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November 30, 2010
South Africa have 16 days to prepare for the three-Test series against India that will be the hallmark of their summer. They came back from a drawn series in the UAE against Pakistan with some answers and a trio of questions regarding their squad, which will be picked on Wednesday. There are three crucial positions to be decided for the hosts: the additional seamer, the spinner and the No.6 batsman.
Lonwabo Tsotosbe and Wayne Parnell were both included in South Africa's Test squad against Pakistan but neither played a match. The position for the fourth seamer is likely to be a straight shootout between the two left-armers, with Tsotsobe inching ahead. He had more game time in the UAE, playing both T20s and four of the five ODIs. He topped the charts in the ODI series, taking seven wickets.
Parnell played just one match, bowled 8.5 overs and went wicketless. He was making his comeback from a six month lay-off because of a groin injury. It's for that reason that South Africa's assistant coach Vincent Barnes thinks Tsotsobe will get the nod ahead of Parnell. "I don't think Wayne is match fit so I think it would be risky playing him," Barnes told ESPNcricinfo. "He is a very talented youngster and will definitely be considered in the future but there has been no situation to judge him when he's been tired, as he will be in a Test, in the last few months."
There was talk of Parnell returning home during the tour to the UAE but when his domestic team, the Warriors, were eliminated from the MTN40 those thoughts were scrapped. The national team management thought he would benefit from more time with Barnes, particularly with making small adjustments to his action. "I've tried to get him to be a bit more upright," Barnes said. "The angle of his run-up has changed, his delivery stride has changed and he is getting late swing. He has a similar action to Mitchell Johnson and he sometimes falls away."
Parnell did not pull off the new moves as expected and from what Barnes saw in the one game Parnell played, he may need more work. "He went back to his old action and started looking the way he did when he just arrived back on the scene. It is difficult to change an action during the game, so obviously we couldn't work on it that game. He is learning about consistency with pace and swinging the ball."
On Barnes' evidence it seems Tsotsobe is a shoe-in for the role. "He bowled very well, in a high pressured environment in the UAE and the only reason he wasn't used in the Tests is because we thought the conditions weren't suited to using four pacemen. There's no reason why he shouldn't be included in the squad for India," Barnes said. Tsotsobe played as the fourth seamer during the June tour of the West Indies. However, he only took two wickets in the two matches he played. Tsotsobe has also not had much time in the domestic first-class competition. He has played one match with figures of 1 for 104.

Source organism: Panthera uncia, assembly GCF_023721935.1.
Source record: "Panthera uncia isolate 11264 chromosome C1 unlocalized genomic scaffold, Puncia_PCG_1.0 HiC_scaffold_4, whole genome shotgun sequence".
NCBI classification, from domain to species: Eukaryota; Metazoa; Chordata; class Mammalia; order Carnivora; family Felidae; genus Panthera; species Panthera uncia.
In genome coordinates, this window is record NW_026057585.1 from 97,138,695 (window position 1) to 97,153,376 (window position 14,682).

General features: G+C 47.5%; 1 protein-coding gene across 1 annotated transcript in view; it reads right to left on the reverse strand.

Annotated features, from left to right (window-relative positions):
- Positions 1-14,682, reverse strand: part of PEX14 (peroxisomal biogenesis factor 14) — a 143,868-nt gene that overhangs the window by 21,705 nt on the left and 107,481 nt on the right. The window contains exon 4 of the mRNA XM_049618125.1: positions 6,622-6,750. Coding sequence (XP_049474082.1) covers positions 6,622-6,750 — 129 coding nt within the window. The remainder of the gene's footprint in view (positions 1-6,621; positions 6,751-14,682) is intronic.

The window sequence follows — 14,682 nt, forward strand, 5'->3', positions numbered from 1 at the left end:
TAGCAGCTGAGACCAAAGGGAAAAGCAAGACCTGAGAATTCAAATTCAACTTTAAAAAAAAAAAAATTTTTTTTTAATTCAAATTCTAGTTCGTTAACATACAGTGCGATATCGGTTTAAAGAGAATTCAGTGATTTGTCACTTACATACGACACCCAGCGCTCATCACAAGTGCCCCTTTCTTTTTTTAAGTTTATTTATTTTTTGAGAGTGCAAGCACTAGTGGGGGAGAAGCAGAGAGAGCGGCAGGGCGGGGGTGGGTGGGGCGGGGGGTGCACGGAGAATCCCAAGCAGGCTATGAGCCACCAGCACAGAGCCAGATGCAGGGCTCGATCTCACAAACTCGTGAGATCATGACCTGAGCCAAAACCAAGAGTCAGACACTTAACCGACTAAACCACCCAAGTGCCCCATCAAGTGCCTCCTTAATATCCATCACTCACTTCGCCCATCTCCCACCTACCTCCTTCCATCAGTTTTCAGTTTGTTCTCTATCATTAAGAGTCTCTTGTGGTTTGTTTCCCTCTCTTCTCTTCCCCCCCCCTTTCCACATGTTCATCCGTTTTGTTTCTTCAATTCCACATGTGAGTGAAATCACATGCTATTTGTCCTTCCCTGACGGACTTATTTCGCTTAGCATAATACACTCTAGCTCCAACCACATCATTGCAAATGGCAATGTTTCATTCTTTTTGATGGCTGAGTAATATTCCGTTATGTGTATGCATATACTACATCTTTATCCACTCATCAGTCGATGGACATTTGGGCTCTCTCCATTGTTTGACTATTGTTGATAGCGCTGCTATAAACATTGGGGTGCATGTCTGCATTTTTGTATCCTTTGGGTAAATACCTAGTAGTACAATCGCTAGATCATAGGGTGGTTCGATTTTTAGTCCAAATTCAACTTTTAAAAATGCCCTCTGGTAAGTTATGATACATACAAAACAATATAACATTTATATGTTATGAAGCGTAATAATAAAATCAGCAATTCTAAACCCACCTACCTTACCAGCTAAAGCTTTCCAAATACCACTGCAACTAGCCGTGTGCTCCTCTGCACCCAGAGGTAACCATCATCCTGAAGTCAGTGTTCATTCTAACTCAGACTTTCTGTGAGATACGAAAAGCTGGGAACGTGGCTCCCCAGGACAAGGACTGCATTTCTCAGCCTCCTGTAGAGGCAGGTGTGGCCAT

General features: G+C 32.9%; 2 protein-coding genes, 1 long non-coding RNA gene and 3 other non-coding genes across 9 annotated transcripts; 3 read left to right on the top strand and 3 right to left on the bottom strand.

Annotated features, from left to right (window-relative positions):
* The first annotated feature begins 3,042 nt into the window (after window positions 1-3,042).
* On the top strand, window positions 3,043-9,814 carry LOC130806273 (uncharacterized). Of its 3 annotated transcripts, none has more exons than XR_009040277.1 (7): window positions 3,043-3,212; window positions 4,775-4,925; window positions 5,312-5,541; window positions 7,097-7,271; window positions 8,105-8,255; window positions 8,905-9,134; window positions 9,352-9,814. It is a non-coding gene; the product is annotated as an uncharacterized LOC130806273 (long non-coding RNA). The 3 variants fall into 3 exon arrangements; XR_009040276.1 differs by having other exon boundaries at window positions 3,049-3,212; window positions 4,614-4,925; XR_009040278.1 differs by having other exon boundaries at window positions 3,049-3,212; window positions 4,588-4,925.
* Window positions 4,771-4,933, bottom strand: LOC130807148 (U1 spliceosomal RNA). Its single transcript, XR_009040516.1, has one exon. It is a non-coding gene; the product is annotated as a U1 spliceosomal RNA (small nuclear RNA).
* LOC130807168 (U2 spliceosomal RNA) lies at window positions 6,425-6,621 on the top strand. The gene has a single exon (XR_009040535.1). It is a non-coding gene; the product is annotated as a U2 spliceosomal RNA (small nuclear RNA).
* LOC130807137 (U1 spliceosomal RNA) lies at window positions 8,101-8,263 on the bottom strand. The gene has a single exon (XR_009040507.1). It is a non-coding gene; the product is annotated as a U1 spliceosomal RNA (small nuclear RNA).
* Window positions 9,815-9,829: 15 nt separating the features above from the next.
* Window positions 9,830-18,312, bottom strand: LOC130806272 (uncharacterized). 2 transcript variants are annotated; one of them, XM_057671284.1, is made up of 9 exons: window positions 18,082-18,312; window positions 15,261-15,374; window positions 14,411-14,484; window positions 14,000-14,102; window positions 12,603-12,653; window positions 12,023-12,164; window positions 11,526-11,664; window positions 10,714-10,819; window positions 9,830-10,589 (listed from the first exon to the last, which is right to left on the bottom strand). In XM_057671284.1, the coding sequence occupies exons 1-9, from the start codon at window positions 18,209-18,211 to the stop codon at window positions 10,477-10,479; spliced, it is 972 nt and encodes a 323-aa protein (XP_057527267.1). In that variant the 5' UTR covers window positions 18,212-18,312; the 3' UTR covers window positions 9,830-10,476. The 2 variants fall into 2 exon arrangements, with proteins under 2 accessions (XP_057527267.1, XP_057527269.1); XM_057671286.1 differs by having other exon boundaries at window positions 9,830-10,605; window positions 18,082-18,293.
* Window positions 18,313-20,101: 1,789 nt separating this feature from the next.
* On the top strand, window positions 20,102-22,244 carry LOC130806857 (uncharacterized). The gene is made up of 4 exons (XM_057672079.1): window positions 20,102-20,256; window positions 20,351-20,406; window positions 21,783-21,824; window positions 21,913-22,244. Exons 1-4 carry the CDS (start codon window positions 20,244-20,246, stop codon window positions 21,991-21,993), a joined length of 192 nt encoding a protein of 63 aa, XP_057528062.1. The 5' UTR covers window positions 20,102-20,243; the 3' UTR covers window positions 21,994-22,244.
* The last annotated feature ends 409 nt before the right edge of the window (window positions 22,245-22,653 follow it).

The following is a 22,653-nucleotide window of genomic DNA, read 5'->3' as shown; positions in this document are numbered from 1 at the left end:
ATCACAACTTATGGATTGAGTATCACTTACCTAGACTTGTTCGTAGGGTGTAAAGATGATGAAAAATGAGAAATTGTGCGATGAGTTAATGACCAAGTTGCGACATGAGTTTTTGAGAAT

A scan of the domestic scene shows that the Titans' Ethy Mbhalati has been the most successful this season. He lies second on the rankings, with 25 wickets. "Names like Vernon Philander, Ryan McLaren and Quinton Friend also pop up as guys who have been bowling well," said Barnes. The three are the third, fourth and fifth-highest first-class wicket-takers this season.
The top wicket-taker in the longest version of the game in the domestic season has been Imran Tahir, with 30 wickets, but with his eligibility to play for South Africa still not confirmed, the spinner role will be contested between Paul Harris and Johan Botha. "Harris has bowled in the set up before and he has done a good job, especially in a holding role and with applying pressure on one end," Barnes said. Both spinners played in Abu Dhabi because of the conditions there, but traditionally South Africa only use one spinner in a Test. Harris seems destined for that role.
Ashwell Prince and JP Duminy will contest the No.6 spot. Prince reclaimed the role against England earlier this year, after Duminy made it his own on the Australia tour in the 2008-09 season. Since then, Duminy suffered a loss of form and Prince was restored to his position in the line-up. So far, he has failed to make a strong enough statement to lay permanent claim to the position. Prince managed just 80 runs in the two Tests in the UAE and must be feeling the pressure from Duminy nipping at his heels. "It's a difficult situation because at the moment one of them is missing out. They are both in good form," Kepler Wessels, the former South Africa batting consultant, said. Duminy did not play in the Tests but performed well in the ODI series. He scored 185 runs in the five match-series at an average of 61.66.
The first Test gets underway in Centurion on December 16.
Firdose Moonda is ESPNcricinfo's South Africa correspondentFeeds: Firdose Moonda
© ESPN Sports Media Ltd.
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